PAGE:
Eight days to World Cup: Bedi creates history against East Africa

In an otherwise forgettable World Cup for India, the left-arm spinner provided the sole bright spark.

Published: 22nd May 2019 07:03 PM  |   Last Updated: 22nd May 2019 07:04 PM   |  A+A-


Bedi finished with figures of 12-8-6-1 | Twitter

Online Desk

One wicket. Two world records. 

That was the Bishan Singh Bedi story in the 1975 World Cup encounter between India and East Africa in Leeds. It was a remarkable game by the left-arm spinner against a thoroughly unremarkable side that helped him enter the record books.

After India's humiliating 202-run loss against England in the opening encounter of the inaugural edition of the World Cup that included Sunil Gavaskar's slow crawl, they needed to bounce back against minnows, East Africa.

After East Africa won the toss and elected to bat first, Bedi took it upon himself to strangle the opposition batsmen.

In an incredible spell of bowling, he finished with not just the world record for most maidens bowled in an ODI but also the record for the most economical spell in a World Cup match.

After coming in as the first change bowler, the left-arm spinner provided the sole bright spark for India in an otherwise forgettable World Cup for India. 

By the time he was finished, Bedi managed to suffocate the batsmen and finished with figures of 12-8-6-1 and an incredible economy rate of just 0.50.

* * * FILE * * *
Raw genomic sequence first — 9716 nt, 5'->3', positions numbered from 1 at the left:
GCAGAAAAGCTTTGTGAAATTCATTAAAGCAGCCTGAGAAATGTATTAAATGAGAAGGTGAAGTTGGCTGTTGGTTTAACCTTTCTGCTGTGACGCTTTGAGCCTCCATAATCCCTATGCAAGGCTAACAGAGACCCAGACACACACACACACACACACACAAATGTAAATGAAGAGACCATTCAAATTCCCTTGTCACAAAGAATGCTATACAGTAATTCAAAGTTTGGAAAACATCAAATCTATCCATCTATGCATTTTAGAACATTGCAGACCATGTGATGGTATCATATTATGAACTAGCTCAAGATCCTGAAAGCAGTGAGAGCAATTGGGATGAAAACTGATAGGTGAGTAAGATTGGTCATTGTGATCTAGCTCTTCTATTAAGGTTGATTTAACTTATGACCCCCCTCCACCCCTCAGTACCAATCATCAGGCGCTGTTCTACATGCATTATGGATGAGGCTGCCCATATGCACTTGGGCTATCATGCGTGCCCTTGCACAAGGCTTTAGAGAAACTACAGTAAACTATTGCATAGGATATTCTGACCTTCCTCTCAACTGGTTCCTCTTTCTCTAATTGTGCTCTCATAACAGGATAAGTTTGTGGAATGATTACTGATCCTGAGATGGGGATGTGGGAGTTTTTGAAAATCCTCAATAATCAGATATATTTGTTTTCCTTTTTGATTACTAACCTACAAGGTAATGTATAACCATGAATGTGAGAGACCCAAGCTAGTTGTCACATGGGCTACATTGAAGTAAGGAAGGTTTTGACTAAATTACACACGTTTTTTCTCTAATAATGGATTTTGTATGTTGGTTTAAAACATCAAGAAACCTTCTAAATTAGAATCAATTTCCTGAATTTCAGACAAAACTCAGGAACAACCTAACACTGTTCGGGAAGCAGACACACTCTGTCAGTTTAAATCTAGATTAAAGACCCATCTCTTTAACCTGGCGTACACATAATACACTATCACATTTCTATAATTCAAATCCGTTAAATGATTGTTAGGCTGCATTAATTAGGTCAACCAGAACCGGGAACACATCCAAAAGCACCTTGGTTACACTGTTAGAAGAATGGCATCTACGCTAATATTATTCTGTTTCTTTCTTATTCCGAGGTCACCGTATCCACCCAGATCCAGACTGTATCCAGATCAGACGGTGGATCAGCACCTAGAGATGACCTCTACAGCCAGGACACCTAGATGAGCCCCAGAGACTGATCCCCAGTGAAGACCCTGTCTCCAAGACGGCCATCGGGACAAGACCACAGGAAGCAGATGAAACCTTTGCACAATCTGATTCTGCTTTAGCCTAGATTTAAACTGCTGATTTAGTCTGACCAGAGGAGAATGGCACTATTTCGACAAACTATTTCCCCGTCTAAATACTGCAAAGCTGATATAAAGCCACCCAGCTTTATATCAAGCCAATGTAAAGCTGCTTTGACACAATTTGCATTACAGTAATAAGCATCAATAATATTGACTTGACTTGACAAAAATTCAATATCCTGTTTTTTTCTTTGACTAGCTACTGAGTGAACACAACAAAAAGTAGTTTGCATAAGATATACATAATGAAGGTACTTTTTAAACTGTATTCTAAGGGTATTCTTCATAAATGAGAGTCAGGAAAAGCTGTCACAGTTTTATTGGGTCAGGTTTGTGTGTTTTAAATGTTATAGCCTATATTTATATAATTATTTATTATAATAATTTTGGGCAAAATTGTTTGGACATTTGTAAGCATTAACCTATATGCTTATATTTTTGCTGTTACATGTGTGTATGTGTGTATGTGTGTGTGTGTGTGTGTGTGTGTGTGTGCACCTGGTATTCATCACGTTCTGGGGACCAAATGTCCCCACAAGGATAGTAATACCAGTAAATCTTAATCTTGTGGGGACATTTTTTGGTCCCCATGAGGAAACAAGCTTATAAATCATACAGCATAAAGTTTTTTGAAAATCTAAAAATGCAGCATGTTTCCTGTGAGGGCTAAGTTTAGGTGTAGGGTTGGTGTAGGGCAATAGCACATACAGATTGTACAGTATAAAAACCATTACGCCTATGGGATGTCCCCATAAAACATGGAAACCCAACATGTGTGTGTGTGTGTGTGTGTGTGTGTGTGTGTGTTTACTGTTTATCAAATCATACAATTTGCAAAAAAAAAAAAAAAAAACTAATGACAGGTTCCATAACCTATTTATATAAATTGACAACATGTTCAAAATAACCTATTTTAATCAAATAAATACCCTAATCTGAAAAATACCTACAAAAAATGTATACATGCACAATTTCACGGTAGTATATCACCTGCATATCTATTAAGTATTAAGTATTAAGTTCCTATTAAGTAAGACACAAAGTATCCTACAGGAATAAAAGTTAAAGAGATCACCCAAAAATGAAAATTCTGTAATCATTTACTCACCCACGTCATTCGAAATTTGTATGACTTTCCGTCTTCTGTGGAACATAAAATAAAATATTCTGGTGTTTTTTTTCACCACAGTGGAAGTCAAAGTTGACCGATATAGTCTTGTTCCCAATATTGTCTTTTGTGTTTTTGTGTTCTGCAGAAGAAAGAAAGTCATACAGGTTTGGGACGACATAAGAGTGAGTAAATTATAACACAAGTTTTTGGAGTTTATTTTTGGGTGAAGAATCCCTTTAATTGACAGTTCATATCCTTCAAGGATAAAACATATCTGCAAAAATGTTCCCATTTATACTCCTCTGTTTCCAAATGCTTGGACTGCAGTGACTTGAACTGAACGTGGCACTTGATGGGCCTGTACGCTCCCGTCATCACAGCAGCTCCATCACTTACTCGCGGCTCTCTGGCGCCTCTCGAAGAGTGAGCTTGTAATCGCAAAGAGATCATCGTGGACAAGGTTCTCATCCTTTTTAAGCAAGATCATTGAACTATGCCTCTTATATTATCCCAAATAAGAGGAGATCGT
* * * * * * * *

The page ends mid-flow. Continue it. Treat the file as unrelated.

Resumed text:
The record for most maidens in an ODI belongs to Bedi for his eight against East Africa. Since then, only Phil Simmons has managed as much (against Pakistan in 1992). He comfortably holds the World Cup record and interestingly the next two bowlers with six also managed that against East Africa in the inaugural World Cup.

ALSO READ | 11 days to World Cup: East Africa's horror show in 1975

His economy rate of 0.50 is the World Cup record for most economical spell (among those who bowled their full quota of overs) and although it was the world record in an ODI as well at the time, Simmons' incredible spell against Pakistan, where he conceded just three runs in 10 overs and picked up four wickets, has since trumped that.

While there are many records that might one day be broken, it is safe to say that this one is probably never going to be broken. 

Despite India's failure to go beyond the group stage in 1975, Bedi's record-breaking exploits ensured that they have at least something to remember the inaugural World Cup by.

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